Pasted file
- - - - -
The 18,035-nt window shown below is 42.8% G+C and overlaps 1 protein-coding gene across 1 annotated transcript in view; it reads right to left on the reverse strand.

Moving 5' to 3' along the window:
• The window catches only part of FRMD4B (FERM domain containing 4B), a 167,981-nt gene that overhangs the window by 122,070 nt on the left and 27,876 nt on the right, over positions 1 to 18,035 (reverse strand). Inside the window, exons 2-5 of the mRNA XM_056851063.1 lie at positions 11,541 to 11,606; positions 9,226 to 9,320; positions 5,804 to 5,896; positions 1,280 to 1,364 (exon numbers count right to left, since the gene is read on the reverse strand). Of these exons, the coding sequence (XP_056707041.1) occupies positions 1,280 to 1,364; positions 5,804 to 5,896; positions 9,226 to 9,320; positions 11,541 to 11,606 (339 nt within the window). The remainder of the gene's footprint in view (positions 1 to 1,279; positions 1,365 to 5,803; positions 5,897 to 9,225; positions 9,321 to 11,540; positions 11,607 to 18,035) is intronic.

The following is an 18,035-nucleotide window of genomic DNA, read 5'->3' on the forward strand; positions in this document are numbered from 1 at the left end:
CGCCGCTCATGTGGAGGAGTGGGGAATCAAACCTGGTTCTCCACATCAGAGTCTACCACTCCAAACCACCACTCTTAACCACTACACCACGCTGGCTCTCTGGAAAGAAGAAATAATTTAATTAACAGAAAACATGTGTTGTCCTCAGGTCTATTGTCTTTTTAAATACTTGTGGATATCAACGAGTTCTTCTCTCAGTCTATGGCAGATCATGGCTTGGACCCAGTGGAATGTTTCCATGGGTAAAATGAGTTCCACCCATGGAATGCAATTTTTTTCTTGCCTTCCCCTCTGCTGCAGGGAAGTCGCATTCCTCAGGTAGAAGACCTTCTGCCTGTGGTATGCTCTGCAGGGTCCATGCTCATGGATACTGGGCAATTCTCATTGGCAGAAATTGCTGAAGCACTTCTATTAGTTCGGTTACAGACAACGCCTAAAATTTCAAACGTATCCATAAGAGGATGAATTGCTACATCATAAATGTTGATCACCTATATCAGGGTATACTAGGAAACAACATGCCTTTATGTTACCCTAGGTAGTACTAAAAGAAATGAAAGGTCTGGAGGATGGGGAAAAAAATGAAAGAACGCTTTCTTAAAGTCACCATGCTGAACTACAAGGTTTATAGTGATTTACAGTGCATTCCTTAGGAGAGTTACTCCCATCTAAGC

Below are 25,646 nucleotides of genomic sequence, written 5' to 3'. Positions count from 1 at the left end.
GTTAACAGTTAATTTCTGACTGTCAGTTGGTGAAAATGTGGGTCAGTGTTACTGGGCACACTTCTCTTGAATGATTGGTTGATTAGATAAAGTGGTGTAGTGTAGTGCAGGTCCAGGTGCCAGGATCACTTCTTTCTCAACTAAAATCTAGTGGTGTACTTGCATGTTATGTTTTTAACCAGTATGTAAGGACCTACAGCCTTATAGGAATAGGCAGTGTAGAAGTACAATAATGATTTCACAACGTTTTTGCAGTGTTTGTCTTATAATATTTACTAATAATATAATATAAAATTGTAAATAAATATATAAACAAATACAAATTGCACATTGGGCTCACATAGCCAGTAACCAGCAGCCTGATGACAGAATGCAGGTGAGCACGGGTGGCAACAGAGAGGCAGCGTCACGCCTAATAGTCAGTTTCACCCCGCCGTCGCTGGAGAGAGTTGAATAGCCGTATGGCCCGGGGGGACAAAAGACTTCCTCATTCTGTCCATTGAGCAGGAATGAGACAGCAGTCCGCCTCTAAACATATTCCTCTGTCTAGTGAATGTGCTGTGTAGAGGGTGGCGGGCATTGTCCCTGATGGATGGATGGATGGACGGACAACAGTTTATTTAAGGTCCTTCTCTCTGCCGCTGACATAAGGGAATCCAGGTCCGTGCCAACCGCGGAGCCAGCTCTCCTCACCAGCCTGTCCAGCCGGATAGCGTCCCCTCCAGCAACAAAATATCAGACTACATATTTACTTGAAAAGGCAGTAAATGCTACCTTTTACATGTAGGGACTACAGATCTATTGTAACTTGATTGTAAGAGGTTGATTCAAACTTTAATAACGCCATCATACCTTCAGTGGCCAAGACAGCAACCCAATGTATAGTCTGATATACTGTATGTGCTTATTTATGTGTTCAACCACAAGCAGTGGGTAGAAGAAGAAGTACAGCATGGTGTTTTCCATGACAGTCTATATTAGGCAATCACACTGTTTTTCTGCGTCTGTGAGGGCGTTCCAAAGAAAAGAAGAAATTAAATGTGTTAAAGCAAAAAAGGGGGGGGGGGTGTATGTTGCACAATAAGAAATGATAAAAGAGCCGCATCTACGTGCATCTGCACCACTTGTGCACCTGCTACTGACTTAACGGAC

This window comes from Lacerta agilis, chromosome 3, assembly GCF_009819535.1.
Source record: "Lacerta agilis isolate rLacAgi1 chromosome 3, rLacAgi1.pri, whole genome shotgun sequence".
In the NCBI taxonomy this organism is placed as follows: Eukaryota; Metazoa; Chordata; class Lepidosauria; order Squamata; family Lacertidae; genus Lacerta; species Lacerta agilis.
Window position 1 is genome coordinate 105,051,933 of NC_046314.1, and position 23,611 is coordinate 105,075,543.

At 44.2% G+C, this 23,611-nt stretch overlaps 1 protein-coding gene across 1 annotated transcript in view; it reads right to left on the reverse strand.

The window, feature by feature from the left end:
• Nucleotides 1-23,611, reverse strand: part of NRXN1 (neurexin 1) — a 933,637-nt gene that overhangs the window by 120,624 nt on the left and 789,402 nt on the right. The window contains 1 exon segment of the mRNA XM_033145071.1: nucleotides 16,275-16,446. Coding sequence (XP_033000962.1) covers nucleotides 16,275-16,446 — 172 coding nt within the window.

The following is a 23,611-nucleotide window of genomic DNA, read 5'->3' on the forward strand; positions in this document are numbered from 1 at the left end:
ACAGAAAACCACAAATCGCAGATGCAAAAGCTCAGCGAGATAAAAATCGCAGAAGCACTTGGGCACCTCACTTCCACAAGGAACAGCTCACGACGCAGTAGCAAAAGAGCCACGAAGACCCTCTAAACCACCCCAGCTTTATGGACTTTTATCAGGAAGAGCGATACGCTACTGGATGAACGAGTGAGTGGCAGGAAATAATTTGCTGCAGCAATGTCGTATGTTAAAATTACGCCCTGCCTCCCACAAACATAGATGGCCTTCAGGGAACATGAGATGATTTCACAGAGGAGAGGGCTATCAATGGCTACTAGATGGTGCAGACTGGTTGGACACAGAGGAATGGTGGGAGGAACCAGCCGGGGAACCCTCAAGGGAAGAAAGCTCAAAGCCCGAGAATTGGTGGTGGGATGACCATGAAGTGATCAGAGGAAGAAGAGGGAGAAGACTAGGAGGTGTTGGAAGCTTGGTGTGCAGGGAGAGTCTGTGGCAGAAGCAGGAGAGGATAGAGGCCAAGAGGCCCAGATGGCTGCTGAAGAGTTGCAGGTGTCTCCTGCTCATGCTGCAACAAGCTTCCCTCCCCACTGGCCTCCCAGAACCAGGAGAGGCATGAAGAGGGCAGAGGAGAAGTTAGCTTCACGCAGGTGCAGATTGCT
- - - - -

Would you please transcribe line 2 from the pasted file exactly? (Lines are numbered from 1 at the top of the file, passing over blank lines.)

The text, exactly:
Moving 5' to 3' along the window: